“An American writer in Rome is stalked by a serial killer bent on harassing him while killing all people associated with his work on his latest book.” — IMDb
For starters, this is definitely not my favorite Dario Argento film, but DAMN is the soundtrack amazing. The main theme, composed by Goblin (who have collaborated with Argento many times), is just… so good. It manages to be tense and dramatic, a bit sinister, but also super dancey. It’s perfect.
Tenebre (also written as Tenebrae, and also known as Unsane, which is the heavily edited/cut version that was released to the US) follows American murder-mystery author Peter Neal (Anthony Franciosa) on his extended trip to Rome to promote his newest book, Tenebre. His arrival coincides with a string of brutal murders, with the killer inspired by Neal himself (and sending him letters to let him know as much, referring to him as “The Great Corrupter”). The police ask for Neal’s help in solving the crimes, involving him in a deeply disturbing and personal quest.
True to any of Argento’s films, this movie is striking to watch. Close attention is paid to color, light, shadow, symbolism, and the incredible cinematography (thanks to Luciano Tovoli). Absolutely a movie that you could watch more than once and notice something new on each subsequent viewing.
Also true to classic Argento style, many of the most memorable scenes revolve around killing. You often don’t know much, or anything, about the victims before their demise, so it’s hard to feel anything but fascination when they’re finally executed. But closeups of the victims’ eyes, clever framing, the closeup of the straight razor breaking the light bulb, the woman falling backwards through the glass door, a freshly chopped arm spraying blood across a white wall… all brilliant.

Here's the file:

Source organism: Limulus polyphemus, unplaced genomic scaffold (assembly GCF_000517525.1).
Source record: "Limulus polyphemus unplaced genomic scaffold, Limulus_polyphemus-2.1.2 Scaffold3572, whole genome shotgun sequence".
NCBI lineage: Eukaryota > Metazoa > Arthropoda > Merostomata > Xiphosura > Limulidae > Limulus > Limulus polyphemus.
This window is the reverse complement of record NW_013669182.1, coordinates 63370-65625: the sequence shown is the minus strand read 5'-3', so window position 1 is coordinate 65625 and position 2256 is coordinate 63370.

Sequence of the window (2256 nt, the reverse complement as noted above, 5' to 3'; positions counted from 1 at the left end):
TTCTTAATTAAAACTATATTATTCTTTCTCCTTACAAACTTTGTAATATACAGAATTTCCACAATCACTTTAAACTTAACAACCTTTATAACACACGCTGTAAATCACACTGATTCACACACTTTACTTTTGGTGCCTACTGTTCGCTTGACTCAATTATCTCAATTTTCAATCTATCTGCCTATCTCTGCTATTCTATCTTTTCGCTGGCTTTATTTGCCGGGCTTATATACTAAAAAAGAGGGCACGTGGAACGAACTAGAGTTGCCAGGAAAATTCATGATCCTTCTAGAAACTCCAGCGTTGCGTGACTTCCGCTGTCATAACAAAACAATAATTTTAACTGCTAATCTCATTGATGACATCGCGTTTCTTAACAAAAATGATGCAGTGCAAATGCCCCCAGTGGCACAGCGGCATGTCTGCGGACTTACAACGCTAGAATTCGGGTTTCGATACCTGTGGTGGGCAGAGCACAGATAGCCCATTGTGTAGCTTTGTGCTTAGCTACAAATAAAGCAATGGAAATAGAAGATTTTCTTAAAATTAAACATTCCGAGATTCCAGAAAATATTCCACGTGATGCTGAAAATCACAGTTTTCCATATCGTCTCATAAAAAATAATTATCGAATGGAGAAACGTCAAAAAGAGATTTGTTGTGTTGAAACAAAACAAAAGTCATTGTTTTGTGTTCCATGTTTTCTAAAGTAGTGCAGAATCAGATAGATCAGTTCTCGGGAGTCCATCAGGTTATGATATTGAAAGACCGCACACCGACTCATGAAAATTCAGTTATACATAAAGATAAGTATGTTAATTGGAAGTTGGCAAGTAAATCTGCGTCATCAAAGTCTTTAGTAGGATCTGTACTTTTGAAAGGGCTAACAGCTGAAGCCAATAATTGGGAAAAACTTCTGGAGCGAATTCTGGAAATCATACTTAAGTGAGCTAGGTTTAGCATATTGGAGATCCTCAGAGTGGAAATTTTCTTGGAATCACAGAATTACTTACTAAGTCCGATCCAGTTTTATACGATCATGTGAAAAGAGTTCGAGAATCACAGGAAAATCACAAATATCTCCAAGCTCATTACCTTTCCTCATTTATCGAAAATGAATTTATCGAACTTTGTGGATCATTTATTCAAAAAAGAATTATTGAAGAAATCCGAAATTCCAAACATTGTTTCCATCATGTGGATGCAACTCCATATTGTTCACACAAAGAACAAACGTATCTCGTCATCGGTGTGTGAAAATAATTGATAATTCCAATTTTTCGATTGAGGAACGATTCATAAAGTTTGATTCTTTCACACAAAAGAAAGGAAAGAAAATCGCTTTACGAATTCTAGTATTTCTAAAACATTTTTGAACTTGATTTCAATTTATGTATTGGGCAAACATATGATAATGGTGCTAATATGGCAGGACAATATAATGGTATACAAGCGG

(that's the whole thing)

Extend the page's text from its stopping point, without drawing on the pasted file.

The most brilliant of all might be the crane shot outside of the home of the lesbian couple. It’s several minutes of just slow, crawling shots moving up and down the outside walls… it’s not even intended to be from the killer’s perspective, obviously, but just this lingering, creeping shot, giving you a very voyeuristic feeling, a sort of invasion of something that seems at first glance to be private and secure.
Tenebre was Argento’s return to the giallo subgenre, and he himself has alluded to it being a sort of taunting of his critics, some of which were referring to him as a misogynist or a sadist. He wanted to include all of these aspects from his previous films — sexuality, murder, mystery — to kind of be a way of addressing his own public image, to challenge those around him, to show his “dark side”.
It, naturally, leaves you in a state of suspense and mystery for most of the movie — you’re wondering and guessing and trying to solve the crimes as they unfold — only to have something like FOUR rapid fire twists in the last 20 minutes or so. It’s insane. Plus the other favorite shot of mine — when Peter Neal is revealed as Detective Germani bends down. Perfect (and unplanned — they just happened to notice how similar their sizes and builds were during shooting), and goes hand-in-hand with the reoccurring themes of doppelgängers and reflections throughout the film.
Like I said, not Argento’s best, in my opinion, but absolutely a stunning thrill ride!